Growing up in South India means we have witnessed , white color drawings outside doorstep of most houses . Kolam is this artform , is ancient and dates bates to over 5000 years , it is very simple , elegant and can be quite a great way to start every refreshing morning , to add a bit of celebration into everyday and aesthetically pleasing designs in the entrance of the house .
So , in Southeastern India , generally most hindu household women have a ritual in the early mornings of making this artform , usually in Brahmamuhurta (believed to be the time when Brahma and all other deities descend to the earth) Sometimes before dusk in the evenings , millions of women in the town, villages and the cities of South India and especially Tamilnadu and Pondicherry draw Kolam on the thresholds and floors of houses, temples and businesses.
The word kolam in the Tamil language means form and beauty.
A symbol of auspiciousness and divinity, kolam is made with rice flour, finely ground rice powder /paste (called kola-podi in Tamil ) or at times vegetable and mineral based colored powders on carefully swept grounds and water sprinkled and cleaned grounds .
- Once the floor or ground is cleaned , women take this kolam powder in a pinching like manner in the tips of their fingers , and start gently drawing the pattern by letting the powder fall in a controlled way to obtain the desired design.
- Sometimes they make the patterns in lines using straight and curved lines.
- Sometimes they make it with dots and encircling the dots with curved lines in a continuous pattern way .
- They have number of dots and lines to every kolam design they are making , it’s quite mathematical considering how they maintain the ratio , proportion and number in consideration while making.
- The process involves concentration, memory and a series of disciplined hand and body movements.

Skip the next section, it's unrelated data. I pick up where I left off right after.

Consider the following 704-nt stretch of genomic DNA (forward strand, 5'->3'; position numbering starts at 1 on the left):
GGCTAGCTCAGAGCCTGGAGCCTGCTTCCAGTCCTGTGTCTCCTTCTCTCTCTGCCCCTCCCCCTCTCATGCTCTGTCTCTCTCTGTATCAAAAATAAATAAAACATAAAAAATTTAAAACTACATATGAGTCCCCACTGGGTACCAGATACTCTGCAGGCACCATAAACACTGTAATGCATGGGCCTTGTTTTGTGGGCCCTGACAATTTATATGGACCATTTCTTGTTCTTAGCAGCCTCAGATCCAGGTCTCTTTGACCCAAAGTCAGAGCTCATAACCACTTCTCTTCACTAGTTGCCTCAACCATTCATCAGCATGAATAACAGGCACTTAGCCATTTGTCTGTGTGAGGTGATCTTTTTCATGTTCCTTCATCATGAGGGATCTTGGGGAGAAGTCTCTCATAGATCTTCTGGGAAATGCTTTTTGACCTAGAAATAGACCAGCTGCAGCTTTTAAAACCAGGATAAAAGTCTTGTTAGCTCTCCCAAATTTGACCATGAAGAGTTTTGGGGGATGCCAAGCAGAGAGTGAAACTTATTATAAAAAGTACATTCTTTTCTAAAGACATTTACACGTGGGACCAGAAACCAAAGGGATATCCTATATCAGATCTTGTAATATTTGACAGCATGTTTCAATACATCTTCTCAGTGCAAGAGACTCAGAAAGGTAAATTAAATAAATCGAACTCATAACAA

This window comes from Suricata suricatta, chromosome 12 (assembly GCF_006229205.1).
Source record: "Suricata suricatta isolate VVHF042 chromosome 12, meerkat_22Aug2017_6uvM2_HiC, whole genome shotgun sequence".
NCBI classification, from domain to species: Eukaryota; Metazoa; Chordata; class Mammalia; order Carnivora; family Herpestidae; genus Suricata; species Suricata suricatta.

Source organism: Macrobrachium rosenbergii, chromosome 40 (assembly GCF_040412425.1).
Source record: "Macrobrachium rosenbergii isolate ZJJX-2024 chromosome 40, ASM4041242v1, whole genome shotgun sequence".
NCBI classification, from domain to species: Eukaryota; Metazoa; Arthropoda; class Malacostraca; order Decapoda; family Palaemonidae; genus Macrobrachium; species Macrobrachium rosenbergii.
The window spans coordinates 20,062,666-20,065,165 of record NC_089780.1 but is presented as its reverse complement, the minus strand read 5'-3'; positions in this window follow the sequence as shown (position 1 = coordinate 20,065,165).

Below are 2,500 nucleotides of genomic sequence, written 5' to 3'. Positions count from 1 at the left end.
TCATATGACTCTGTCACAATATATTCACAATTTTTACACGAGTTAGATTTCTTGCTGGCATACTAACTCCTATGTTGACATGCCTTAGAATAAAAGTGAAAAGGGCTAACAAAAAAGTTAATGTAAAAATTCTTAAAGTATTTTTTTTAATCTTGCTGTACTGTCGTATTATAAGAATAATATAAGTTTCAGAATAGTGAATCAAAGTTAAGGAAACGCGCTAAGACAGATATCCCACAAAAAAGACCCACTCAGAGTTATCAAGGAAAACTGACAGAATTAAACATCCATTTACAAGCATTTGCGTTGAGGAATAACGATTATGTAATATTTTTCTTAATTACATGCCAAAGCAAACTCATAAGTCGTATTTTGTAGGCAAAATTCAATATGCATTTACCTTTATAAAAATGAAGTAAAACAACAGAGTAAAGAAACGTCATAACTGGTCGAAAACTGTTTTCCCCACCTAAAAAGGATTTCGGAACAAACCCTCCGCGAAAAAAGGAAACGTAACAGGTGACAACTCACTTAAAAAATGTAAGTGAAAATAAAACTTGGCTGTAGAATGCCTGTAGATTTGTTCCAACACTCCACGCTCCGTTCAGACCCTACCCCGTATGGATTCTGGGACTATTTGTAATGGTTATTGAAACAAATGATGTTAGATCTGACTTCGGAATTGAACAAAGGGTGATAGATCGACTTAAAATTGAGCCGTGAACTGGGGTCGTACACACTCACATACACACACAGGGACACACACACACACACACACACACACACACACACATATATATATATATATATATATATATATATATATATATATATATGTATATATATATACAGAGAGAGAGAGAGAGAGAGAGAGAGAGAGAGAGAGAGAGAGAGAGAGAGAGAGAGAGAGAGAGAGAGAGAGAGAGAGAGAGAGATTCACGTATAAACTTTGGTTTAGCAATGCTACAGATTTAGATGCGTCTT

- Kolam designs can vary from very simple to complex depending on the events or occasion or season they are making.
- For special occasions to make the kolam hold longer, the rice flour is made wet by adding water. A small cloth piece folded over (or a paper towel) is dipped into the liquid rice paste and placed between the thumb, the forefinger, and the middle finger and pressed until drops of wet white rice flour pours through the front end of the three fingers. The kolam is created, almost as if the fingers were acting as an ink pen. These semi-permanent kolam are called Makolam . The challenge here is to ensure that the rice flour spreads evenly on the ground in a smooth, continuous, flowing manner so that the shapes appear smooth and evenly drawn.
The rice flour used to draw patter feeds ants, squirrels, and smaller birds such as sparrows, creating a harmonious way of living with nature.
Through the day, the drawings get eaten, walked on, washed out in the rain, or blown around in the wind, and new ones are made the next day.
Interesting kolam news – A woman who lost her memory from ten years regained it practicing kolam , click “kolam ” to check out – kolam.
This is more of Science and Mathematics than art.
Each region has its own distinct version of Kolam or Rangoli.
- Muggulu (Muggu): Andhra
- Alpana: Bengal
- Puvidal: Kerala
- Chowkpurna: Madhya Pradesh
- Rangoli: Maharashtra, Karnataka
- Mandana: Rajasthan
- Kolam: Tamil Nadu
- Sanjhi: Uttar Pradesh
Kolam and these rangolis as referred to in different states also have a scoial aspect to them , During the sacred Margazhi month women compete with one another in a spirit of playful competition in the various Kolam contests organized in cities, towns and villages in Tamil Nadu
We might soon have Kolam classes and other rangoli classes be taken in our art school , stay tuned for updates .